Well, folks, 2017 is on its last legs (though it’s felt that way since January), and that means it’s time to look at what happened this year in digital marketing.
Let’s start with the big daddy, SEO. What do the experts think was particularly pertinent in 2017?
Before you dive in, remember you can skill up with these resources from Econsultancy:
- SEO Best Practice Guide
- Search Marketing Training Courses
- SEO – Digital Marketing Template Files
- PPC Best Practice Guide
Accelerated Mobile Pages (AMP)
Andrew Girdwood, head of media technology, Signal:
2017 has felt like quite a good year for search marketing and a busy one. My favourite change came quite late this year, only in November, when Google announced stricter rules on AMP.
I think the jury is still out on Accelerated Mobile Pages, especially with the content not living on the publisher’s domain, but as a reader I like the speed. Google’s tougher new stance was to ensure that the contents of the ‘full page’ was a good match for the AMP page. This was designed to stop publishers serving up a tiny summary and then insisting the user click a ‘read more’ link to get to the article. Google saw it as gaming the system, I saw it as an unnecessary step and my marketing brain worried about the display impressions associated with the interstitial page as they could only be terrible value for the buyer.
Will Critchlow, founder and CEO, Distilled:
For me, the most interesting development in search in 2017 wasn’t something technical, nor was it a change in user behaviour. It was two seemingly-unrelated pieces of news that point to interesting times ahead for Google search:
- The EU ruled against Google in a landmark judgement. I personally think the ruling is dubious but totally acknowledge the broader point that there are myriad areas where Google has significant market power and is not afraid to use it.
- We saw Apple drop Bing in favour of Google for Siri web search – apparently continuing to reinforce Google’s monopoly, but also continuing a trend of dramatic increases in the Traffic Acquisition Costs (TAC) Google pays its partners for search volume.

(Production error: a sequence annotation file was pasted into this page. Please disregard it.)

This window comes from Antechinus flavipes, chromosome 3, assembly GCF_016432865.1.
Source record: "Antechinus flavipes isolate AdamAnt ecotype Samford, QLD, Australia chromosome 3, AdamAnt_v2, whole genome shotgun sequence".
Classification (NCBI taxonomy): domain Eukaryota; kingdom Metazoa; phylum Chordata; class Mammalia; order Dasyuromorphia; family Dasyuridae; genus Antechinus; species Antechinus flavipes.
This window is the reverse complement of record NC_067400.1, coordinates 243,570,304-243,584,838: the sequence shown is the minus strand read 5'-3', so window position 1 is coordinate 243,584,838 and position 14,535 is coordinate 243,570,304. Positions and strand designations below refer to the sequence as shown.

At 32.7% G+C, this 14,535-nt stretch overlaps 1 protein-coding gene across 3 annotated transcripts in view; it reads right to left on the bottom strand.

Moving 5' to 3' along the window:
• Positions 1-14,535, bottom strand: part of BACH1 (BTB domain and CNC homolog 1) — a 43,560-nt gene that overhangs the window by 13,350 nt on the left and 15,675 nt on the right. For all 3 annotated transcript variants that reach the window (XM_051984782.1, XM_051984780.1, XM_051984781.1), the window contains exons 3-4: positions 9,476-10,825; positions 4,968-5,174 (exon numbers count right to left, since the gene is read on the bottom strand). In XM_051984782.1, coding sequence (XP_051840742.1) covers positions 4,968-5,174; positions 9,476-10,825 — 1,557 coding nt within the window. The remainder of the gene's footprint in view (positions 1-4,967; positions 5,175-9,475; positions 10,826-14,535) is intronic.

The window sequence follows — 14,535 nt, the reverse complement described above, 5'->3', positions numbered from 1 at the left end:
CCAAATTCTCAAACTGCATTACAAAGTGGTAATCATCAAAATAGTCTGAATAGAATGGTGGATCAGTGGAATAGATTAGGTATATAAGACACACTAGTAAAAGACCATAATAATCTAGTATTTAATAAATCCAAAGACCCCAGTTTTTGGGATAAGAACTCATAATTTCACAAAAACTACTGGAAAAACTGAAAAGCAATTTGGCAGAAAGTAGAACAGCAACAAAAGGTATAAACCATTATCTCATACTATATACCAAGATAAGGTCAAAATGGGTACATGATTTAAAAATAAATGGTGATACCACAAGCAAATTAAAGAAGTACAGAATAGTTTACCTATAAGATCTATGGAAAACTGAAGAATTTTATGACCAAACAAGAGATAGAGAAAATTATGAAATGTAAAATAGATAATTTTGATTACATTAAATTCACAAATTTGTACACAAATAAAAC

It seems to me as though we are in a weird position whereby Google’s search market share is only increasing, but their power may be slightly decreasing (as shown by increasing TAC), just as regulators and media start to wake up and take notice of the potential for abuse of power.
It’s hard to predict the end-game here, but plausible outcomes certainly include increased Governmental regulation and interference just at the tail end of dominance (somewhat similar to the way regulations were placed around Microsoft’s treatment of Internet Explorer just as they became unnecessary).
Sophie Moule, head of marketing, Pi Datametrics
For us, 2017 saw the gradual realisation from businesses that voice search might just happen in the way it’s being mooted – with up to 50% of searches being predicted to be made by voice by 2020. That’s not to say that they’ll take half of the current searches, but a whole lot more will go on top.
This was hammered home when Amazon announced last week that over the recent Black Friday holiday shopping weekend, its Echo Dot home voice assistant was the best-selling item across its entire product catalogue.
Lastly, I’m a big fan of Google Local. I think the new (also rolling out) ability to determine not just when a restaurant is busy but how long the wait for food is will be significant. This is a new level of transparency restaurants and franchises have not had to deal with before and I think it’ll be uncomfortable for some.
Stephen Kenwright, Strategy Director, Branded3
Location marketing took a big step forward this year, with the conversation driven largely by Yext – the company IPO’d in April and quickly reached $1bn.
Like links and content, local SEO is quickly becoming something that requires contributions from the wider business and not just the SEO team. Yext launched some much more robust analytics; Google started to do a better job tying up online and in-store sales with some extremely promising betas and Foursquare continues to prove that anonymised data doesn’t really exist when it comes to location with some impressive analysis of shopping trends.
Next year we should see the UK start to invest in location marketing on a similar scale to the US.
Success of pureplays
2017 was a mixed year for retailers, with some struggling in the current market, and some, such as ASOS, Missguided and Boohoo seeing impressive growth in the ever-changing digital landscape.
Is there a correlation between those prioritising search data as business insight, and those profiting commercially?
That’s it for our roundup of 2017 SEO trends. Check out our 2018 predictions, and stay tuned for a more beefy report for marketers wondering what to prioritise in the coming year.